The “electoral program” adopted by his organization Workers Politics in a congress this month provides no way forward against the global causes of all the major issues workers face in Argentina, including the war, the ongoing COVID-19 pandemic, climate change, the threat of capital flight, or the overhaul of globalized supply chains. No significant social issue or even contract battle in Argentina can be approached with the purely nationalist politics of this entire milieu.

A Constituent Assembly to negotiate the debt

The two main electoral proposals of Altamira’s group are strictly aimed at subordinating opposition to the dead end of national capitalist politics and the trade union bureaucracy. Firstly, the documents stress that, “if it wins the elections Workers Politics will convoke a Constituent Assembly” or even if it “gains the necessary majority.”

The group’s candidate for governor in Tucuman, Raquel Grassino, said in a recent interview that this would be their “first measure” and would involve “the participation of all citizens where we will all make the decisions together.” The candidate for governor in Jujuy, Iñaki Aldasoro said that it would be “a real Constituent Assembly that deals with the issue of how far to in-debt the province, what type of debts are necessary and how to guarantee an effective division of powers…”

This formulation, which is a staple of the entire Argentine pseudo-left, offers a last resort to save bourgeois rule and implement its austerity measures, while serving to foment illusions in bourgeois democracy. This demand has recently been used by Pabloite groups across the region to channel mass protests behind the regimes of bourgeois nationalists like Hugo Chávez in Venezuela, Rafael Correa in Ecuador, Evo Morales in Bolivia, and most recently Gabriel Boric in Chile and Gustavo Petro in Colombia.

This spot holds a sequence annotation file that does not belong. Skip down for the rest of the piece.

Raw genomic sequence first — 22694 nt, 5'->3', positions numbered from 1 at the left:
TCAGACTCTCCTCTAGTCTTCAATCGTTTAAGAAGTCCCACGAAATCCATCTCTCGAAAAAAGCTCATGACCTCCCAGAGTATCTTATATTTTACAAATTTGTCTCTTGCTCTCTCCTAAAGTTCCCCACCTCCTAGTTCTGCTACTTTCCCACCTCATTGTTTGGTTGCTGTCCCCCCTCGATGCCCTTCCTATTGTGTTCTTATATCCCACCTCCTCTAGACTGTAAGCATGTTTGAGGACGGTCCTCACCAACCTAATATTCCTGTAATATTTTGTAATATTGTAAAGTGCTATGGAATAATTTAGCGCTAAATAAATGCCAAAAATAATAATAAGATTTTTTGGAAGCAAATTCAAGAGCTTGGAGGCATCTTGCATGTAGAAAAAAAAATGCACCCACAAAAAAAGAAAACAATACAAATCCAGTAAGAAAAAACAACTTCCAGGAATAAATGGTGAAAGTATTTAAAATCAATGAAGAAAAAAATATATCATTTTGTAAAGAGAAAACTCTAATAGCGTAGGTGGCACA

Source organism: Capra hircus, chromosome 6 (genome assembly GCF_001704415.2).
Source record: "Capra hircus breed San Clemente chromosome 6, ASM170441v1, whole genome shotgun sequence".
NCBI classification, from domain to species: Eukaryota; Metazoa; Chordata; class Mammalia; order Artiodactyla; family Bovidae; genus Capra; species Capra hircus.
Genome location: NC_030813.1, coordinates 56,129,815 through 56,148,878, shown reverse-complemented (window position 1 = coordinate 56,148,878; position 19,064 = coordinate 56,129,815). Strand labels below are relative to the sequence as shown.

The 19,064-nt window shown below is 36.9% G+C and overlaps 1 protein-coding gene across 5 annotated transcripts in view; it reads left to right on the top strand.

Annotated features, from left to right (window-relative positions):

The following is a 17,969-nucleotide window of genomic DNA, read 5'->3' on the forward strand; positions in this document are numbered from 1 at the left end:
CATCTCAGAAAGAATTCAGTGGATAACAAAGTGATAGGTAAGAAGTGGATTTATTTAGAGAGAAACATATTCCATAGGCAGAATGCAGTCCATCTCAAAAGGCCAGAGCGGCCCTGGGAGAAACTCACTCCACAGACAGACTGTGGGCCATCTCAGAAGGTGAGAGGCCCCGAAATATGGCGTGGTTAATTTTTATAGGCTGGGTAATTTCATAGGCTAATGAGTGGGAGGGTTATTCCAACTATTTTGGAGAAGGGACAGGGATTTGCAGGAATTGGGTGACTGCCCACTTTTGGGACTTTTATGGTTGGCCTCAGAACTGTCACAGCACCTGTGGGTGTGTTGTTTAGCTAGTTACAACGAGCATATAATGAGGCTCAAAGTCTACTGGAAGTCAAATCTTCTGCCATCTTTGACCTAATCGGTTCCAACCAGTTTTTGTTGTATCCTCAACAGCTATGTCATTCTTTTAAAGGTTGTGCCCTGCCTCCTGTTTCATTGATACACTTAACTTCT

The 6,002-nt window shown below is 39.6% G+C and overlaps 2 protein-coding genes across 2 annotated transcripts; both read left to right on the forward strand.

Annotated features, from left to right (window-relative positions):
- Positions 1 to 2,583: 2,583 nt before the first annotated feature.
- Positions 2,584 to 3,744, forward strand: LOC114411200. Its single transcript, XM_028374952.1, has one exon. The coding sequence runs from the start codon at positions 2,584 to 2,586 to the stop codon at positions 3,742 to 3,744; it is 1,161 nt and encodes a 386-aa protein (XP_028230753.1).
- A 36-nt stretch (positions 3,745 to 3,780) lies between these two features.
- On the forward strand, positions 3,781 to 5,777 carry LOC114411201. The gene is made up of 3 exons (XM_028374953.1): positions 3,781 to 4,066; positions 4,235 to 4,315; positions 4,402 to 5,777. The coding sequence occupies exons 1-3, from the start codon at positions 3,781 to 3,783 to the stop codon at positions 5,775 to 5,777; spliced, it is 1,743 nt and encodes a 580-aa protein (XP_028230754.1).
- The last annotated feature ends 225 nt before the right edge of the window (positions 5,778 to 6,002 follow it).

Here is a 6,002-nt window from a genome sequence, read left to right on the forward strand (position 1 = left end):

Significantly, the main demand being employed by the capitalist politician Jean-Luc Mélenchon in France to suppress the ongoing mass strike movement in France is to form a “Constituent Assembly.” He wrote that he learned its value in a trip to Latin America: “The explanation was given to me once I arrived on the scene. It was the precondition for the authorities to be legitimate again.”

The character of Altamira’s formula is demonstrated by his long record of finding convenient formulations to back bourgeois parties. In exile in Brazil during the 1980s, Altamira played a key role along with Lambertistes, Morenoites and Pabloites in building the Workers Party (PT), promoting it as a parliamentary road to socialism. Altamira called for voting for Evo Morales in 2005 and Brazil’s president Lula in 1989, citing “the historic tradition of socialism of hitting ‘the enemies of one’s enemy.’” As recently as 2018, Altamira called for voting for the PT in Brazil, even after acknowledging that it’s the “preferred instrument of the bourgeoisie”. His pretext was that of supporting the #EleNao demonstrations that sought to use identity politics to channel opposition to Bolsonaro behind right-wing bourgeois politicians.

An Argentine version of Syriza